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Fetal death it is a terribly disconcerting situation for the mother, family members and healthcare professionals. There have been numerous studies that try to find the cause of this situation in order to identify and prevent it.
In developed countries 1 out of every 160 babies is stillborn, or their heartbeat ceases in the last trimester of pregnancy; which is a very painful situation for parents and not so uncommon.
There is much controversy to define stillbirth, since there is no unanimous agreement; However, we can say that fetal death occurs when there is no heartbeat in a fetus weighing more than 500 grams and / or with more than 20 weeks of gestation. In cases where it occurs before the 20th week or the one weighing less than 500 grams, abortion is spoken of.
Many times it is very difficult to find the cause of death before birth, however we will analyze some risk factors associated with the mother, the fetus and / or the placenta.
1. Prolonged pregnancy (more than 42 weeks).
2. Chronic diseases of the mother such as diabetes mellitus (uncontrolled), lupus erythematosus, high blood pressure or some blood problem with clot formation that contribute to poor growth of the baby and the detachment of the placenta. All this in uncontrolled pregnancies.
3. Infections during pregnancy such as listeriosis, salmonella, rubella or toxoplasmosis.
4. Preeclampsia and eclampsia: which can reduce blood flow to the baby. This condition is associated with detachment of the placenta.
5. Very early or advanced maternal age.
6. Any problem at the time of delivery related to the position of presentation of the baby.
7. Rh incompatibility (Rh in maternal blood is different from Rh in baby).
8. Uterine rupture.
9. Severe maternal hypotension (that is, a very significant drop in the mother's blood pressure), associated with uncontrolled bleeding or serious illness.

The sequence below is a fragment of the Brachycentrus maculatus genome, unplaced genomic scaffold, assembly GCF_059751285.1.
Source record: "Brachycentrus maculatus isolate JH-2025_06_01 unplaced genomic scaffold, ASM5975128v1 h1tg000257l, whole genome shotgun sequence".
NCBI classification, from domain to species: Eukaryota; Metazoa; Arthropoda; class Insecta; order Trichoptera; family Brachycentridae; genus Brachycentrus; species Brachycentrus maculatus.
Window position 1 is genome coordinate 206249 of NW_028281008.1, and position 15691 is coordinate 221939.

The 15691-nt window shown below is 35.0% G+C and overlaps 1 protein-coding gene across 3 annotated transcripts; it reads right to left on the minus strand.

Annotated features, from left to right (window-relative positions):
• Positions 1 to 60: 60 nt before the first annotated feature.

10. Maternal death.
1. Multiple gestation (of two or more babies).
2. CIUR (retarded uterine growth): Babies who grow very slowly have an increased risk of dying during pregnancy.
3. Congenital or genetic abnormalities: a physical or genetic defect in the baby. Multiple malformations in babies can be genetic, environmental or unknown causes and it will always be important to consult a genetic specialist in cases of babies who die in these circumstances.
4. Between 5 and 10 percent of babies born still have abnormalities related to their chromosomes, which are the structures that contain the genetic material that determines our physical characteristics. Especially in losses before week 20, chromosome abnormalities are particularly frequent, although they can cause the death of the fetus at any time during pregnancy.
5. Infections Bacterial infections affecting the fetus or the placenta are a major cause of fetal deaths that occur between 24 and 27 weeks of gestation. Sometimes a pregnant woman may have an infection that can go unnoticed (such as genital and urinary tract infections and certain viruses such as parvovirus) until it has caused serious complications, such as the death of the fetus or its premature birth (formerly ending the 37th week of pregnancy).
6. After delivery, it is possible to show whether the death of the fetus was caused by a bacterial infection by performing special tests on the placenta.
1. Umbilical cord accidents (such as knots or crushing).
2. Abrupt placenta (detachment of the placenta during pregnancy).
3. The placenta is a vital organ for maintaining the health of the baby. Placental abruption, a disorder in which the placenta separates from the uterus, partially to almost completely, occurs most often around the 35th week of pregnancy. This disorder causes significant bleeding that prevents the fetus from receiving the adequate amount of oxygen and can lead to death. Ultrasound can diagnose placental abruption, if it is detected early, an urgent cesarean section should be performed, which can save the baby's life. Women who smoke or use cocaine are at higher risk of detachment.
4. Severe aging of the placenta, the formation of placental clots are other problems that prevent the fetus from receiving enough oxygen and nutrients also contribute to the death of the fetus. This is controlled by ultrasound.
5. Premature membrane rupture (the bag of waters breaks before the appropriate time). If it is not diagnosed, there may be an elevated risk of infection.
6. Vasa previa (an obstetric complication in which fetal blood vessels that are not protected by the cord cross or run very close to the opening of the cervix and can easily tear when the cervix is dilated. The result is that the baby bleeds out).
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